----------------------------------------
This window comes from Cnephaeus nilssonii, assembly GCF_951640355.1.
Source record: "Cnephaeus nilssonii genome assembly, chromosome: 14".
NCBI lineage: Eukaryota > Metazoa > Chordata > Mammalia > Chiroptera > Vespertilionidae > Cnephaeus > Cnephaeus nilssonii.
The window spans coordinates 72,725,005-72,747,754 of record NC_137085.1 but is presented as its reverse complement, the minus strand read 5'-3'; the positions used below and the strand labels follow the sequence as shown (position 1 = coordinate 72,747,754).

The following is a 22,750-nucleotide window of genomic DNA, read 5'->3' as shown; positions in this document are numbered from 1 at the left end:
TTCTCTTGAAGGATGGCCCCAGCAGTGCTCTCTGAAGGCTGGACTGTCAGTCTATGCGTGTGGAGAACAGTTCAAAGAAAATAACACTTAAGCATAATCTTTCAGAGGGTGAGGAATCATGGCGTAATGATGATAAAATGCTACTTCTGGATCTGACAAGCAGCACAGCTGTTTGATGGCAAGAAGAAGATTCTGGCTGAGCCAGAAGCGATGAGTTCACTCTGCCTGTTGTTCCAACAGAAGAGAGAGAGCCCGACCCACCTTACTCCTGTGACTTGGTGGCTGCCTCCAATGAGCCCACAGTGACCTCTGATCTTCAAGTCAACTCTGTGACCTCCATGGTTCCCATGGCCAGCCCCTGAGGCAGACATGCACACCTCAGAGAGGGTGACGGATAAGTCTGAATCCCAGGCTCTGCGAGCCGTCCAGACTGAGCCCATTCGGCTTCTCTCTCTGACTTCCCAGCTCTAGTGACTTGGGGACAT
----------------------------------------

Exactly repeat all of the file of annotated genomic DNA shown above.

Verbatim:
This window comes from Cnephaeus nilssonii, assembly GCF_951640355.1.
Source record: "Cnephaeus nilssonii genome assembly, chromosome: 14".
NCBI lineage: Eukaryota > Metazoa > Chordata > Mammalia > Chiroptera > Vespertilionidae > Cnephaeus > Cnephaeus nilssonii.
The window spans coordinates 72,725,005-72,747,754 of record NC_137085.1 but is presented as its reverse complement, the minus strand read 5'-3'; the positions used below and the strand labels follow the sequence as shown (position 1 = coordinate 72,747,754).

The following is a 22,750-nucleotide window of genomic DNA, read 5'->3' as shown; positions in this document are numbered from 1 at the left end:
TTCTCTTGAAGGATGGCCCCAGCAGTGCTCTCTGAAGGCTGGACTGTCAGTCTATGCGTGTGGAGAACAGTTCAAAGAAAATAACACTTAAGCATAATCTTTCAGAGGGTGAGGAATCATGGCGTAATGATGATAAAATGCTACTTCTGGATCTGACAAGCAGCACAGCTGTTTGATGGCAAGAAGAAGATTCTGGCTGAGCCAGAAGCGATGAGTTCACTCTGCCTGTTGTTCCAACAGAAGAGAGAGAGCCCGACCCACCTTACTCCTGTGACTTGGTGGCTGCCTCCAATGAGCCCACAGTGACCTCTGATCTTCAAGTCAACTCTGTGACCTCCATGGTTCCCATGGCCAGCCCCTGAGGCAGACATGCACACCTCAGAGAGGGTGACGGATAAGTCTGAATCCCAGGCTCTGCGAGCCGTCCAGACTGAGCCCATTCGGCTTCTCTCTCTGACTTCCCAGCTCTAGTGACTTGGGGACAT